Then Boaz said to Ruth, “Now listen, my daughter, do not go to glean in another field or leave this one, but keep close to my young women.  Keep your eyes on the field that is being reaped, and follow behind them.  I have ordered the young men not to bother you.  If you get thirsty, go to the vessels and drink from what the young men have drawn.”  Then she fell prostrate, with her face to the ground, and said to him, “Why have I found favor in your sight, that you should take notice of me, when I am a foreigner?”  But Boaz answered her, “All that you have done for your mother-in-law since the death of your husband has been fully told me, and how you left your father and mother and your native land and came to a people that you did not know before.  May the LORD reward you for your deeds, and may you have a full reward from the LORD, the God of Israel, under whose wings you have come for refuge!”

1 Samuel 1: 1-3a, 9a, 10-11, 20 (from 1 Samuel 1: 1-20;   Symbol:  Praying Woman)

There was a certain man of Ramathaim, a Zuphite from the hill country of Ephraim, whose name was Elkanah son of Jeroham son of Elihu son of Tohu son of Zuph, an Ephraimite.  He had two wives;  the name of the one was Hannah, and the name of the other Peninnah.  Peninnah had children, but Hannah had no children.  Now this man used to go up year by year from his town to worship and to sacrifice to the LORD of hosts at Shiloh,…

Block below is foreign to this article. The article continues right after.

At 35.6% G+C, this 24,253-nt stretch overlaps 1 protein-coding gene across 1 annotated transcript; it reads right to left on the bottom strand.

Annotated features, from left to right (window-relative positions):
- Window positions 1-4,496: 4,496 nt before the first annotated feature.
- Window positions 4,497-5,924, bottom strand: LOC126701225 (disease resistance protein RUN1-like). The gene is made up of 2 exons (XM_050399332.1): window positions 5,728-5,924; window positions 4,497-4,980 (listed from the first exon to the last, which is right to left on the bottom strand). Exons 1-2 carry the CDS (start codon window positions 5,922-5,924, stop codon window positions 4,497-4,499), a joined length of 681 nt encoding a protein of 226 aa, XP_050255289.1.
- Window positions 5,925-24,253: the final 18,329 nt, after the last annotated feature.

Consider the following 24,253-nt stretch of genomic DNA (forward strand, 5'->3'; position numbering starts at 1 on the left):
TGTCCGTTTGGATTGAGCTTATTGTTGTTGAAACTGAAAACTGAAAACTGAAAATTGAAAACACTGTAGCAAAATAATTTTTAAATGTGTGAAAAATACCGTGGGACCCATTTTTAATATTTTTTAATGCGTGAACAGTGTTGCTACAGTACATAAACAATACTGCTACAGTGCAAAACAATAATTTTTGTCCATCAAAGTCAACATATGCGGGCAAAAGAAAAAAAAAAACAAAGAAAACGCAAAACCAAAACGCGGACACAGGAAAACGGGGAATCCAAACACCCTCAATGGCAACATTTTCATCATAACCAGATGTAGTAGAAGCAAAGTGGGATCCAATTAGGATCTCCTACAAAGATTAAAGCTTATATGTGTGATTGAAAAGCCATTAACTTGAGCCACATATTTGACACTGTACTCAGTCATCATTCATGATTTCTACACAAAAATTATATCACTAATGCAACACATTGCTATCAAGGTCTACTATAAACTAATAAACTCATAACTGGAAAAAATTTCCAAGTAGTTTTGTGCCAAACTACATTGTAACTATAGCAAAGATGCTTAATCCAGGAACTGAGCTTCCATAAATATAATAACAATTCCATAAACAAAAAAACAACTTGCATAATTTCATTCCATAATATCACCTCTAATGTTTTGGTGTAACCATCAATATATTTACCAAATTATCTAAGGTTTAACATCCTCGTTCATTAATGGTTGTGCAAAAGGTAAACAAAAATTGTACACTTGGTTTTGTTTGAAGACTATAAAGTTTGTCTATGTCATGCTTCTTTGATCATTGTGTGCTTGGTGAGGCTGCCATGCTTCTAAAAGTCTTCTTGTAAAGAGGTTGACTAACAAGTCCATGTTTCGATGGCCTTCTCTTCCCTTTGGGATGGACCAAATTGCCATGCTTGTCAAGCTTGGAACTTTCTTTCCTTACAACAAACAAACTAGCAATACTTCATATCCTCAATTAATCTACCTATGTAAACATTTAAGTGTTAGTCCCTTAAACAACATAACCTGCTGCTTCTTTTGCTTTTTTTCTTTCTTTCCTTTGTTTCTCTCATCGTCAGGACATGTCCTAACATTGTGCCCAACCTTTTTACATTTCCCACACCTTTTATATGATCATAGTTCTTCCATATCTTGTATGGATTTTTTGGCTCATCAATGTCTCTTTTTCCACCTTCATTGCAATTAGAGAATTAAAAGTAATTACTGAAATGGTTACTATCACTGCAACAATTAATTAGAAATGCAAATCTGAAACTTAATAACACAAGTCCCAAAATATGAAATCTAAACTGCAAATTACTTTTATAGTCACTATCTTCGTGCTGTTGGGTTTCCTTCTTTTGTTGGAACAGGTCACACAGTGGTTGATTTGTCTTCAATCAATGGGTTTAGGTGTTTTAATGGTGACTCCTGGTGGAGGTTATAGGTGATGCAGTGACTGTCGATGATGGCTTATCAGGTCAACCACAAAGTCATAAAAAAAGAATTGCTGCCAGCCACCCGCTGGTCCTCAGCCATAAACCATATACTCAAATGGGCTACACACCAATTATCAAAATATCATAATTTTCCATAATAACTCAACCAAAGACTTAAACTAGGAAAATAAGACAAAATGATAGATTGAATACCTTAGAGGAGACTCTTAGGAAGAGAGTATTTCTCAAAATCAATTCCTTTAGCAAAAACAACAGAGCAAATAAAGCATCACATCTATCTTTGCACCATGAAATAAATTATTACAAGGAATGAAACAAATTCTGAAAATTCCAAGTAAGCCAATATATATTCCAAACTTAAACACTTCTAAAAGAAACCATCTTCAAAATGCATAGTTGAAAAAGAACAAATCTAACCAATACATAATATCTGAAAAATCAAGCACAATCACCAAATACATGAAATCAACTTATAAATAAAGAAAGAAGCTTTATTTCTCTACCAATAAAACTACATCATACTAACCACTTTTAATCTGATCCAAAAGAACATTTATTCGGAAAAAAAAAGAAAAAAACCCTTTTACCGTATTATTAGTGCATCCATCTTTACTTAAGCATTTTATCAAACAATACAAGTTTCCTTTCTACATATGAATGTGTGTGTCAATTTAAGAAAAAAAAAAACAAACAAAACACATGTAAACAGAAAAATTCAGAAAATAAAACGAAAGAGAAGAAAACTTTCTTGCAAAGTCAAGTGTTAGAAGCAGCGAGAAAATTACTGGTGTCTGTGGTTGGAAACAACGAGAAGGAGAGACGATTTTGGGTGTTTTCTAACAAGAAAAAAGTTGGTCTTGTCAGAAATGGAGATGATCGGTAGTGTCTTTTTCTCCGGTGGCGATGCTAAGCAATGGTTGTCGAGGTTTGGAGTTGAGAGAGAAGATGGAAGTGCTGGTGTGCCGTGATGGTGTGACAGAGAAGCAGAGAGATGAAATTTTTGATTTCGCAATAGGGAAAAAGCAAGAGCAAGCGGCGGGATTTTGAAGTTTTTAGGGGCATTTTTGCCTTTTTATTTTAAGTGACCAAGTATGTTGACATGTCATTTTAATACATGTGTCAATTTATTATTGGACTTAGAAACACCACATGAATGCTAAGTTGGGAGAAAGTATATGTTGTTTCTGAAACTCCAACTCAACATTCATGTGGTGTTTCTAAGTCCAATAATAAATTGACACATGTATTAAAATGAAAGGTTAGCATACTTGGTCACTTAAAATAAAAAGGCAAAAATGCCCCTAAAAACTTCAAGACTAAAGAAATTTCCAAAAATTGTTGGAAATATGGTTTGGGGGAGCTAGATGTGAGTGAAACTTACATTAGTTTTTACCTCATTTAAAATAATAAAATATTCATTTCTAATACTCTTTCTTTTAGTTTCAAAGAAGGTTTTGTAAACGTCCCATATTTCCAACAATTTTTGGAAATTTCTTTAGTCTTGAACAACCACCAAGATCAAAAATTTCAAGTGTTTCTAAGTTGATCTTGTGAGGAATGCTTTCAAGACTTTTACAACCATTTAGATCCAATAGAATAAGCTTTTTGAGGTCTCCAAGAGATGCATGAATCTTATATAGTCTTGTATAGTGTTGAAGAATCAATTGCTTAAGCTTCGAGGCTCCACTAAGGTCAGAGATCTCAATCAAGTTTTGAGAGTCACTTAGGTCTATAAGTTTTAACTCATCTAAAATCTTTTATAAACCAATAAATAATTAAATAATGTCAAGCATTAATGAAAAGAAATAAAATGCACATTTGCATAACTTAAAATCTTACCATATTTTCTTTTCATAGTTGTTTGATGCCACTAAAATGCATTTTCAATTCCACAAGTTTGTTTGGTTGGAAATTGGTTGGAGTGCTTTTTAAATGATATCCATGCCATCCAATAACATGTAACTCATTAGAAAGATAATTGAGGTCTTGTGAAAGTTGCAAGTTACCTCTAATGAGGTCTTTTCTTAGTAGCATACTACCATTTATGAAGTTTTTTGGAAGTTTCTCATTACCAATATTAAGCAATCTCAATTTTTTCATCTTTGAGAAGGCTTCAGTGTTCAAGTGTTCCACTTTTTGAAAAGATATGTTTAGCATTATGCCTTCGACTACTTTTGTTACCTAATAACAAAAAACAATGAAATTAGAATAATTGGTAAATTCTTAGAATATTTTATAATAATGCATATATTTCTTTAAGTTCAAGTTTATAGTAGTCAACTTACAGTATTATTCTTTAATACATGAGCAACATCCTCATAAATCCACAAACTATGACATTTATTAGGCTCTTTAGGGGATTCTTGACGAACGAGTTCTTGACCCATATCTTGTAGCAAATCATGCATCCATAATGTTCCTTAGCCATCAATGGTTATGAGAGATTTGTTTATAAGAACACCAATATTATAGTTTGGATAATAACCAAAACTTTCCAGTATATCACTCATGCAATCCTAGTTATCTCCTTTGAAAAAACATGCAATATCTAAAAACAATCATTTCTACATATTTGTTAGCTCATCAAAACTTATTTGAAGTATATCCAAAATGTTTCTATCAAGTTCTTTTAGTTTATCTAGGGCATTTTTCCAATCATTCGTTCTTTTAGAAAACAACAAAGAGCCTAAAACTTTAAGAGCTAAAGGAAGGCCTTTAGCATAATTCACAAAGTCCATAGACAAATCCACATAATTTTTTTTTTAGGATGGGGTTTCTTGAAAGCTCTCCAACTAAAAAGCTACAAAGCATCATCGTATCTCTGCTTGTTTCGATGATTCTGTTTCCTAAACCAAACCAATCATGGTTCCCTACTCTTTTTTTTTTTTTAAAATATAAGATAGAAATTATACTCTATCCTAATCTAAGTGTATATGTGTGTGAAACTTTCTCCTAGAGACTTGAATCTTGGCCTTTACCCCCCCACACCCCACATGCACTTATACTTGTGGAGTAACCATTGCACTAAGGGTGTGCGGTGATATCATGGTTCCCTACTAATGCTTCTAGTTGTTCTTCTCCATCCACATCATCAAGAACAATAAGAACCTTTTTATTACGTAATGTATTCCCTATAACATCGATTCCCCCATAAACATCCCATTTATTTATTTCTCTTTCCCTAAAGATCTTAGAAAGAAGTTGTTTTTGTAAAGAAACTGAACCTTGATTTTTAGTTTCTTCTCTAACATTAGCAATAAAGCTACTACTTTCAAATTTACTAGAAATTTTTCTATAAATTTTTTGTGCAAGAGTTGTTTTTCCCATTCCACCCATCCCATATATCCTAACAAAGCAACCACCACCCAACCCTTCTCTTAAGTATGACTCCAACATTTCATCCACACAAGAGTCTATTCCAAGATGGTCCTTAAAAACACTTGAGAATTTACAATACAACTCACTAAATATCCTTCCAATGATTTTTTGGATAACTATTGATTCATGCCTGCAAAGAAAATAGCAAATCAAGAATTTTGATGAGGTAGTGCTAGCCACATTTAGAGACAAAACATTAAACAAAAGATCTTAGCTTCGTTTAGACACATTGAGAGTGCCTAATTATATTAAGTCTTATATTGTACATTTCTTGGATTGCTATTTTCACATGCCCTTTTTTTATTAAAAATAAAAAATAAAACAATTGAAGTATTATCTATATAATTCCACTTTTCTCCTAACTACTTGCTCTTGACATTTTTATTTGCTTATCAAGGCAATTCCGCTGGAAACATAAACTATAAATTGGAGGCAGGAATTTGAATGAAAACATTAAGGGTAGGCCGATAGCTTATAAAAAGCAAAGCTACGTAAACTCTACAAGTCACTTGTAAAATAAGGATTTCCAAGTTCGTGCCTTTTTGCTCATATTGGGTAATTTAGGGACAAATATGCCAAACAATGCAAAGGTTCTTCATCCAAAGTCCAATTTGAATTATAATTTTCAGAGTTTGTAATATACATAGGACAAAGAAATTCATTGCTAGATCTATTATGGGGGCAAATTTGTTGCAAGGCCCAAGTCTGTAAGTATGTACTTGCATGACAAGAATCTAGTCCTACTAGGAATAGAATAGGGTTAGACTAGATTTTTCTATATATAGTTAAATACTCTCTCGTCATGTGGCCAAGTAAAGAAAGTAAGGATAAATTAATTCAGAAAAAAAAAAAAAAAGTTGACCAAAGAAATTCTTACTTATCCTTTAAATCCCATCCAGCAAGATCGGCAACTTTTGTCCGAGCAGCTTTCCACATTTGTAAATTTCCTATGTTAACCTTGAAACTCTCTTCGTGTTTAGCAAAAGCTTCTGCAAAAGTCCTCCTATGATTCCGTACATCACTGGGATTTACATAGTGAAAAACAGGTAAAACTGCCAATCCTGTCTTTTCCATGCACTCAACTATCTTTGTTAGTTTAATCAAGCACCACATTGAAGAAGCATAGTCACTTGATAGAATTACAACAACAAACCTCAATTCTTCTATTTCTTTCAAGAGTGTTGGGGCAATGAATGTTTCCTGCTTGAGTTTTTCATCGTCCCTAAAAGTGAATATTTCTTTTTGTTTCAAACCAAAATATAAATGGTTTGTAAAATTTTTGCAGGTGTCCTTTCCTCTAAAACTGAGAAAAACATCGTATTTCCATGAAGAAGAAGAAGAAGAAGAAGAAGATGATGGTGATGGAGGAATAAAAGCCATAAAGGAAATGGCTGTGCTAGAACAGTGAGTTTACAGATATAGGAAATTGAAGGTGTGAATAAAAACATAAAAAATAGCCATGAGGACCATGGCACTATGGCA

After they had eaten and drunk at Shiloh, Hannah rose and presented herself before the LORD…

She was deeply distressed and prayed to the LORD, and wept bitterly.  She made this vow:  “O LORD of hosts, if only you will look on the misery of your servant, and remember me, and not forget your servant, but will give to your servant a male child, then I will set him before you as a nazirite until the day of his death.  He shall drink neither wine nor intoxicants, and no razor shall touch his head.”…

In due time Hannah conceived and bore a son.  She named him Samuel, for she said, “I have asked him of the LORD.”

1 Samuel 3: 1, 19-21 (from 1 Samuel 3;   Symbol:  Lite Lamp)

Now the boy Samuel was ministering to the LORD under Eli.  The word of the LORD was rare in those days;  visions were not widespread…